Here’s the problem; we are great at setting strategic goals but often the problem is getting our teams to actually execute them – hindering progress. Most of the time it’s not because there aren’t enough goals set or that the team is incompetent at achieving them, but rather due to what we call the ‘execution gap’.
The importance of ‘Certainty’
Based on current brain science, there are 5 domains that our brains treat on the same plane as survival. One of these key domains, that is responsible for unmotivated employees, is ‘uncertainty’. When we don’t feel confident about a situation and are left with an overwhelming number of questions and unknowns, execution becomes elusive. The brain craves certainty to be able to take action and be productive.
How To Increase ‘Certainty’
Influencing the execution gap starts with setting the focus – we need to get specific! What are you achieving and in what time period?
Personally, I set quarterly goals. This approach takes gigantic vision and turns it into bite size goals. It helps keep motivation high by providing a regular finish line.
What goals are your team setting out to accomplish this year and are they goals that are going to make the most difference to your company and its vision?
Remember that “the enemy of the best, is the good” quoting Jerry rice.
Narrow your focus to where you can make the most difference with the limited capacity you have.
When we take ‘vague intent’ and turn it into ‘clear-cut finish lines’ we increase certainty, which in turn, increases morale, productivity and motivation within our employees and teams.
Other ways certainty can be relinquished at work:
- When jobs and responsibilities are robbed of significance and meaning.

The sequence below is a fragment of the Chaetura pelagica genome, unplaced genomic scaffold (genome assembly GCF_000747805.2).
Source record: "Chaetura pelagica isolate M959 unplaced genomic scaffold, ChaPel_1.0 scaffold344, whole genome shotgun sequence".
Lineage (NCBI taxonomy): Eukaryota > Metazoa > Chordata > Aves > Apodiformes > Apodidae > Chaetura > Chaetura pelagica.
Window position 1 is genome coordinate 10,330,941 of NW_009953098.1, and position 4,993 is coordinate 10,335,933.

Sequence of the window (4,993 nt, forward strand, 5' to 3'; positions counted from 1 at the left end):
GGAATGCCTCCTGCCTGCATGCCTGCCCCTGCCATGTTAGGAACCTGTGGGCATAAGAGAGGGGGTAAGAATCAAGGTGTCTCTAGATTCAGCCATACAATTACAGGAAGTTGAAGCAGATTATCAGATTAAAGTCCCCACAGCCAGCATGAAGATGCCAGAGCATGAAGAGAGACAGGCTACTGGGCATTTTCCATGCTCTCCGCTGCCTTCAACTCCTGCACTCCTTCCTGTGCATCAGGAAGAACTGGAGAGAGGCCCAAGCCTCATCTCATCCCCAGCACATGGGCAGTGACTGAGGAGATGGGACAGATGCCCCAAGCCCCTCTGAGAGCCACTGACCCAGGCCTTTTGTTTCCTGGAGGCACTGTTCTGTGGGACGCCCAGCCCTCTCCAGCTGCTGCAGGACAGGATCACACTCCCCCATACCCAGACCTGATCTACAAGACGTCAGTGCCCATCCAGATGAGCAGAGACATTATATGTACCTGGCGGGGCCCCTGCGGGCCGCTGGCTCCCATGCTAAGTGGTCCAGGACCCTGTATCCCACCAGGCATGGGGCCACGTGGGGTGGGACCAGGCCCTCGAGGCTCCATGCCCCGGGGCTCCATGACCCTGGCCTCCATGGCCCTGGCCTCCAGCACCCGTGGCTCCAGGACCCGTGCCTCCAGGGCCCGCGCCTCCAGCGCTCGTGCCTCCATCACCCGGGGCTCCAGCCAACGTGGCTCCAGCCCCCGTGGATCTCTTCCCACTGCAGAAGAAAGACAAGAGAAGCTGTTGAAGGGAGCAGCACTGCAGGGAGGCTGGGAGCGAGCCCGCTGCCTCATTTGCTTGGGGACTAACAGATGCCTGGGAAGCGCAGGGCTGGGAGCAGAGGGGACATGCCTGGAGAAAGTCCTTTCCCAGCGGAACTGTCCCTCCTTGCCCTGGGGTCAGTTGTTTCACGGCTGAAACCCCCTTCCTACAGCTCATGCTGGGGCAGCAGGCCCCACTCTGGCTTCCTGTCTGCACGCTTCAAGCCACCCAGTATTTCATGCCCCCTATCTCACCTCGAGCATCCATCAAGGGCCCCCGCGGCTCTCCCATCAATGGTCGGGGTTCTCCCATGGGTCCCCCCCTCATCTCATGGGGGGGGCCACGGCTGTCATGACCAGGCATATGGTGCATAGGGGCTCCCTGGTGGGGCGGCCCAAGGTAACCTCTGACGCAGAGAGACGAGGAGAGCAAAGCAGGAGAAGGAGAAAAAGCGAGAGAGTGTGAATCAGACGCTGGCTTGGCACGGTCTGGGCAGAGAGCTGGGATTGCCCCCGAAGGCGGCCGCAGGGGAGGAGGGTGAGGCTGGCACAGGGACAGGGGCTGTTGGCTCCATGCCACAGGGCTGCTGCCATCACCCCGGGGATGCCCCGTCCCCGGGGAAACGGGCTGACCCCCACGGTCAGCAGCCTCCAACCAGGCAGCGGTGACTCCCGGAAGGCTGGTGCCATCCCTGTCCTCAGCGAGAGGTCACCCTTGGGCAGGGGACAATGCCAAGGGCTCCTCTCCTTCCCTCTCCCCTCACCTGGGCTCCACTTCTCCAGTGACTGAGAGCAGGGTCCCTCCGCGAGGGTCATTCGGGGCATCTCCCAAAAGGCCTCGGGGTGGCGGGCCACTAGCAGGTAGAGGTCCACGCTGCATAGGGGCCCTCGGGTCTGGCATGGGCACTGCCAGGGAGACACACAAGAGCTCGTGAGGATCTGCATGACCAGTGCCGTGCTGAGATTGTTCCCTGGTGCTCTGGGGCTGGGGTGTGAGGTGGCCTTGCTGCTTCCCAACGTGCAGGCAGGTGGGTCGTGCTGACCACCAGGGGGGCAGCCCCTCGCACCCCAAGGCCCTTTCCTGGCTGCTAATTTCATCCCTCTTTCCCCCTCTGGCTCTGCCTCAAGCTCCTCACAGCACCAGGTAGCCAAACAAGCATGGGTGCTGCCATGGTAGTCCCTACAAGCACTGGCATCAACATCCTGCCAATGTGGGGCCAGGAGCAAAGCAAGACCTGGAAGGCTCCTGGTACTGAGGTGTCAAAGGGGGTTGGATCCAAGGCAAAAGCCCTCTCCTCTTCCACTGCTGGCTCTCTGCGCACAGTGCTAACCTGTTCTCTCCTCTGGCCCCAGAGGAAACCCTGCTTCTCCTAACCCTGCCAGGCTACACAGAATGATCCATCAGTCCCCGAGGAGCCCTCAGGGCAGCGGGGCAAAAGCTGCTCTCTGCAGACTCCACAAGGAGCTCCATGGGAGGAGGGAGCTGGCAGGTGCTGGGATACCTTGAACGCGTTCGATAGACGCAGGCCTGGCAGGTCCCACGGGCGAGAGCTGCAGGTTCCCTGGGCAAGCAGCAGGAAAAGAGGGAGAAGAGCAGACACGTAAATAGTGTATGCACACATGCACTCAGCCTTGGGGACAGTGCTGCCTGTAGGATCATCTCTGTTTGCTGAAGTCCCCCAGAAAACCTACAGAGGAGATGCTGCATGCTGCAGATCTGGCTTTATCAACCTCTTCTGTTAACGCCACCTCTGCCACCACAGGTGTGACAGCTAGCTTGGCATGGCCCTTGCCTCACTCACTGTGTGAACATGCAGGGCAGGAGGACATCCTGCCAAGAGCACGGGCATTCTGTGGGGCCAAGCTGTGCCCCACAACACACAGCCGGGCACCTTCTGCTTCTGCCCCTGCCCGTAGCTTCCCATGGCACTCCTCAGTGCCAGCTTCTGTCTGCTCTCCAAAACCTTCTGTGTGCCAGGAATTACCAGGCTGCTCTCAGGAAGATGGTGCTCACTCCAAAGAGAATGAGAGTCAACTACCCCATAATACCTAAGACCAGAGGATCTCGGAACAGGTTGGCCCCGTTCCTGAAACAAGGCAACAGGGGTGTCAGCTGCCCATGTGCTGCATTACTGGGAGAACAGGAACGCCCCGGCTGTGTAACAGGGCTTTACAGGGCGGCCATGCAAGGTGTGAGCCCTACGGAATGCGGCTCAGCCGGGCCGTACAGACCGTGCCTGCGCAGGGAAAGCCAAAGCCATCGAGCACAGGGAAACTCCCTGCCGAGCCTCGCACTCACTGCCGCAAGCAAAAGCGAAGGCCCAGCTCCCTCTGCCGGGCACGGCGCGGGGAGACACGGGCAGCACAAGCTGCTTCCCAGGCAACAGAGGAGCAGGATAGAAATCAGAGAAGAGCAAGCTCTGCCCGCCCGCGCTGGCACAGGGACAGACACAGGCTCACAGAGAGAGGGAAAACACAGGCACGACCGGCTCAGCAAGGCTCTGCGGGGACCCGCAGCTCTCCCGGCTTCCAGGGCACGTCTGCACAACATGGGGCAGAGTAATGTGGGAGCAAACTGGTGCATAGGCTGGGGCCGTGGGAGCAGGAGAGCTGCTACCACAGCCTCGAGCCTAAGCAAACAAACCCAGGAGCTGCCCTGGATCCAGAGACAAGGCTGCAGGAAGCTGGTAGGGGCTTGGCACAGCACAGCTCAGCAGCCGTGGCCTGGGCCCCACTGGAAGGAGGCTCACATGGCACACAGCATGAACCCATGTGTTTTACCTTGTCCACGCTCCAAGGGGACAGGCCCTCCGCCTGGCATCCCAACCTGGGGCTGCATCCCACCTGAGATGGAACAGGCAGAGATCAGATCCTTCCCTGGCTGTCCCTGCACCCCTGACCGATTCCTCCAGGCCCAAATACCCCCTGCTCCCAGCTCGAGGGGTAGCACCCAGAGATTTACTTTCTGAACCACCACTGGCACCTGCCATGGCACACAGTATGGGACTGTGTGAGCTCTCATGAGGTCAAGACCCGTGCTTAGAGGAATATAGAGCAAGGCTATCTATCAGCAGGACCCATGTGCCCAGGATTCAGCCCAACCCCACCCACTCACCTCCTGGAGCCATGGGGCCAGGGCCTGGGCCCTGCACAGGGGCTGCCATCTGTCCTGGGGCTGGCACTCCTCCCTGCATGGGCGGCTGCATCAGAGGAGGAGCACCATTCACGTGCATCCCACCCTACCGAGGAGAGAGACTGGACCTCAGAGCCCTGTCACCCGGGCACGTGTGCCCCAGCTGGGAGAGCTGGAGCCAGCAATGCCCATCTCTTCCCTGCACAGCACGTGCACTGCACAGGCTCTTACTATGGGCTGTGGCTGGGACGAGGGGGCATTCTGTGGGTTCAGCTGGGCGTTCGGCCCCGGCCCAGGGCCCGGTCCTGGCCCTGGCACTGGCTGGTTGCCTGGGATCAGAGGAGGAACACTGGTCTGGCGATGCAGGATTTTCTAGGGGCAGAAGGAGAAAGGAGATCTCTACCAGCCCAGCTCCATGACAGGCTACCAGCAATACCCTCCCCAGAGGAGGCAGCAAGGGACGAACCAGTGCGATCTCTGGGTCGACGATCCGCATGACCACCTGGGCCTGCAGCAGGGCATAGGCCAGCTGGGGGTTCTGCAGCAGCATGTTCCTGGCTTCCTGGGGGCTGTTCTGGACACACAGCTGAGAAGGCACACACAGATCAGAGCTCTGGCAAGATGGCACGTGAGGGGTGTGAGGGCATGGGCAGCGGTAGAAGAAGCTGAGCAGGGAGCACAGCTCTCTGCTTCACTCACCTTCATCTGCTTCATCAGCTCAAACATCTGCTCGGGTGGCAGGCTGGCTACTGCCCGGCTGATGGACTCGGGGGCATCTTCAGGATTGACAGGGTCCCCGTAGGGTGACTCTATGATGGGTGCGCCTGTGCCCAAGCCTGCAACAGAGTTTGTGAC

- When individuals and teams don’t actually know HOW to achieve a goal; the tangible steps they need to know in order to reach a result or whether or not they can measure if they are actually moving closer to the finish line.
- When the company changes (e.g. downsizing) and employees’ roles are affected there can be feelings of loss and/or unknown expectations going forward.
- When there isn’t open communication to facilitate impasses and employee problems towards projects and goals, but instead employees are given ‘lectures’ on what to do or on the problem itself (we tend to panic and control others when we see performance lagging). This detracts from an employee’s sense of control and certainty and, in turn, progress.
Foster The Right Environment
In any given moment an employee is deciding what to focus on, what something means and what action to take based on the meaning they have given to their perceptions. This is the basis to their thought and emotion and creates either a positive or negative emotional climate.
This is important because how an employee feels personally and what meaning they give to events at work influences:
- How immersed and focused they are in their tasks and activities
- Their drive to actually work hard
- How engaged they are in team projects.
Use this checklist to drive a toward ‘CERTAINTY” response and foster a positive workplace climate:
- Does my team have clear short and long-term goals for meaningful work?
- Has there been any confusion regarding long or short term goals, expectations or responsibilities for meaningful work with my team today?
- Did I focus on proactive or passive language around challenges and impasses at work today?
- Have I discussed lessons to be learned from today’s/ this week’s/ this month’s successes and problems with my team?
- What can I do tomorrow to improve or strengthen this social experience?
Learning how to drive a toward response within the 5 brain domains is crucial to enhancing a positive workplace climate and improve the levels of creativeness, cohesiveness, commitment and productivity within your team.
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